USPS has so many departments that are nonessential to the core function. After 35 years I see corruption At the top has hurt us the most.

  • jo

    Any decision on the post office must take into account the fact that there are still too many in management with far too much downtime.Too many “friends” were given suspect jobs and with the tanked economy,the internet and the pre funding,the house of cards fell and the chickens came home to roost.The workers are the scapegoats as usual.This must be told because the postal gag order prevents current workers from speaking out on such important issues.

  • unforgiven

    Get off the hate management bandwagon, currently the real problem is congress. The reality is that it doesn’t matter if the Senate considers postal legislation to fix the problem unless Darrel Issa drops dead from the evil in his heart and is replaced by a politician of higher standards(which is almost anyone else in Congress, sad to say).

  • georgeb

    the post officce cant stop employees from speaking off the clock

  • Martin Jarmulowicz

    How much do you want to bet that the mail volume will bounce back after all the union contracts are settled?
    With the USPS delivering outside vendors parcels via Parcel Select services it is adding to our volume of parcels, this saves UPS and FedEx from having to pay there employees or use there vehicles to deliver and it gets them universal service and with the return service, the post office makes as much on a parcel as it would if it took it over the window and put it in its system. Reducing the work force via VOE is not only a good solution it looks needed, after returning to a P &DC on Tour 1 after 6 years at an AO, alot of the work force look like the walking dead, by us out and lets move on.

  • Hotchie

    yeah Martin, The big mailers are putting their own profits and business growth on the back burner just to screw the working man. Millions of Americans are opting for online bill pay just temporarily until our contracts are settled. Walking dead? try BRAINDEAD…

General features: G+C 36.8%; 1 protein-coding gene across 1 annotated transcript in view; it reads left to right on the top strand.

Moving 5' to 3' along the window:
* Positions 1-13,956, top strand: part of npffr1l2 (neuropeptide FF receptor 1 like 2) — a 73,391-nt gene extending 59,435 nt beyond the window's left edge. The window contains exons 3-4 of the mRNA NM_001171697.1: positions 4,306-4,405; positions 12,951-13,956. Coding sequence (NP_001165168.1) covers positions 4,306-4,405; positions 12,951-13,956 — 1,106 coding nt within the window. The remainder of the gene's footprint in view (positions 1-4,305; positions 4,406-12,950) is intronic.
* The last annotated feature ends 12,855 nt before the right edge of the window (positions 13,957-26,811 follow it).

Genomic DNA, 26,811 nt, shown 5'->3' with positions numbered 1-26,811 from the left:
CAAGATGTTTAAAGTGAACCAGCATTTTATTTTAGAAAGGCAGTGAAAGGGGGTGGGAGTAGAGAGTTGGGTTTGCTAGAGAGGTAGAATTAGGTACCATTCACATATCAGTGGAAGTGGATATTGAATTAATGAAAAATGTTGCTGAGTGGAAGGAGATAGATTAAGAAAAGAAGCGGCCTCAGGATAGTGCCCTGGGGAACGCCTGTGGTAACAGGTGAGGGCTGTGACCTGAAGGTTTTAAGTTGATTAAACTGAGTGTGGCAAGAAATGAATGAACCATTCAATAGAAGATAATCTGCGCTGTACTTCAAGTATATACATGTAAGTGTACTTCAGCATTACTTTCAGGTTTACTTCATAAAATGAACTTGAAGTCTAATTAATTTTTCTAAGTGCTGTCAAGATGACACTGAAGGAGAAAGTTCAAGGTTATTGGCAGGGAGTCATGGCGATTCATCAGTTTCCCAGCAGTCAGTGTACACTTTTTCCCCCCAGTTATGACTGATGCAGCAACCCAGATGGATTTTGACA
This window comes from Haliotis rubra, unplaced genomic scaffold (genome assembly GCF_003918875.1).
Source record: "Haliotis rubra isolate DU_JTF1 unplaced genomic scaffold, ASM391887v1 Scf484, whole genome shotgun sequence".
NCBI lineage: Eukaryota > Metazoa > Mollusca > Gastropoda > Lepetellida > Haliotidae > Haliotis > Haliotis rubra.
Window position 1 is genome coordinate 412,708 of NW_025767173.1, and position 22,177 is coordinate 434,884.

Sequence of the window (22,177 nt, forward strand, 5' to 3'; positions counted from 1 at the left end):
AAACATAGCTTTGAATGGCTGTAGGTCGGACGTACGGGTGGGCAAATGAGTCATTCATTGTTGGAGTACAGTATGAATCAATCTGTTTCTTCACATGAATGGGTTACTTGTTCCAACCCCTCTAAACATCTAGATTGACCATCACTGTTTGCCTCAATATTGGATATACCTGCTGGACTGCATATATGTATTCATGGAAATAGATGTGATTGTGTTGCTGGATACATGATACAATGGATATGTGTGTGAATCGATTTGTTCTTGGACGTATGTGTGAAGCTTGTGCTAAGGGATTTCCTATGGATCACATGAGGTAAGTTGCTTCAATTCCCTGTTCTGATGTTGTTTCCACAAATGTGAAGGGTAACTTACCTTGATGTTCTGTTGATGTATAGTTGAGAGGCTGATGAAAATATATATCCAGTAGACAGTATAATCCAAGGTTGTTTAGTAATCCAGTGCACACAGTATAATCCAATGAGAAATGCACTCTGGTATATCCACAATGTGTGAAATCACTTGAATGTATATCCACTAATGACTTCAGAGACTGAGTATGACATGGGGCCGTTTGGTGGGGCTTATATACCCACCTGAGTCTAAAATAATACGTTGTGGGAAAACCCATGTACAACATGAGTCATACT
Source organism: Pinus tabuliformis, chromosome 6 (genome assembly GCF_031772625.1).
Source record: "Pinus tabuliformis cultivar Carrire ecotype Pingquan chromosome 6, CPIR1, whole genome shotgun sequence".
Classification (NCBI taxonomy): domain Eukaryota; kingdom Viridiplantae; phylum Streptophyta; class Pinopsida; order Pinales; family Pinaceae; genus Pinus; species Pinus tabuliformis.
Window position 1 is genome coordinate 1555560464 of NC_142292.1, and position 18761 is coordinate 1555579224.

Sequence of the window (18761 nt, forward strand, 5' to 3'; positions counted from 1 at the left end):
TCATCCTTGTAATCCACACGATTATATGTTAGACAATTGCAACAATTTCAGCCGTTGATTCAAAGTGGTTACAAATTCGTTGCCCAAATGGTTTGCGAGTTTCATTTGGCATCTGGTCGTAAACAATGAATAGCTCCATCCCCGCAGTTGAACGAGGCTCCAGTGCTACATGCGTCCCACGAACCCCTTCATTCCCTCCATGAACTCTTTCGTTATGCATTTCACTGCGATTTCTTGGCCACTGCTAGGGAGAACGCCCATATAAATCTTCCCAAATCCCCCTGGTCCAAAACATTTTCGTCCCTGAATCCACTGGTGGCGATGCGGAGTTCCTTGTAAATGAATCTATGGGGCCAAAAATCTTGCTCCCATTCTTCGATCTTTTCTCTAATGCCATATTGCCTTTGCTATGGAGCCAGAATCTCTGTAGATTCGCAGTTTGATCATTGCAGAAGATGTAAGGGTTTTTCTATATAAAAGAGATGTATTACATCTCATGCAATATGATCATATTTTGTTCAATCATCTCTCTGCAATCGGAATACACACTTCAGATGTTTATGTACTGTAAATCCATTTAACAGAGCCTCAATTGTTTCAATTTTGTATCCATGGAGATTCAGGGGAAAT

• Hmmm

    When USPS struck in 1970s and the army was brought in to move the mail, things ground to a halt because the soldiers did not know the mail sorting schemes. Carriers were expected to be able to sort their routes for delivery each morning in the office. Then slowly the mail sorting machines became faster and smarter. Now two people can sort more mail than can be delivered in a day. Carriers only have to work in mail received that is not in delivery sequence. Face it, the professional and knowledgeable employee at USPS has been obsoleted. There is now a need for minimum wage folks to carry out the prepped mail and bring back what is awaiting collection. This is the future of the service if it is to survive. The USPS does not exist to provide access to the middle class or employment opportunities for any particular group. It exists to process mail and as the need for that service shrinks, so must the business.

  • Fed Up Clerk

    I know…..why don’t we take all of the offices that are closed daily for lunch and open them back up for business. I stood in our office today and watched as 10-15 customers came to the door wanting to use our services. Some with arm loads of parcels. Our office has been closed for lunch for 8-9 years now, and customers still yank on our door like this on a daily basis. The Postmaster sits in the office listening to it every day. Isn’t that lost revenue? Not to mention customer satisfaction that the Postal Service claims to care about? Come on!! How can a business make money when they’re closed?? I just don’t understand…………..

  • Nutzy

    The Senate needs to look at the 37 vice presidents and their salary which is more than A cabinet secretary plus bonuses.Also the golden parachute The last PMG took.Not to mention the current incompent PMG.I do not think he would get paid in the private sector.Shutting down to make gains.This guy is clueless!!!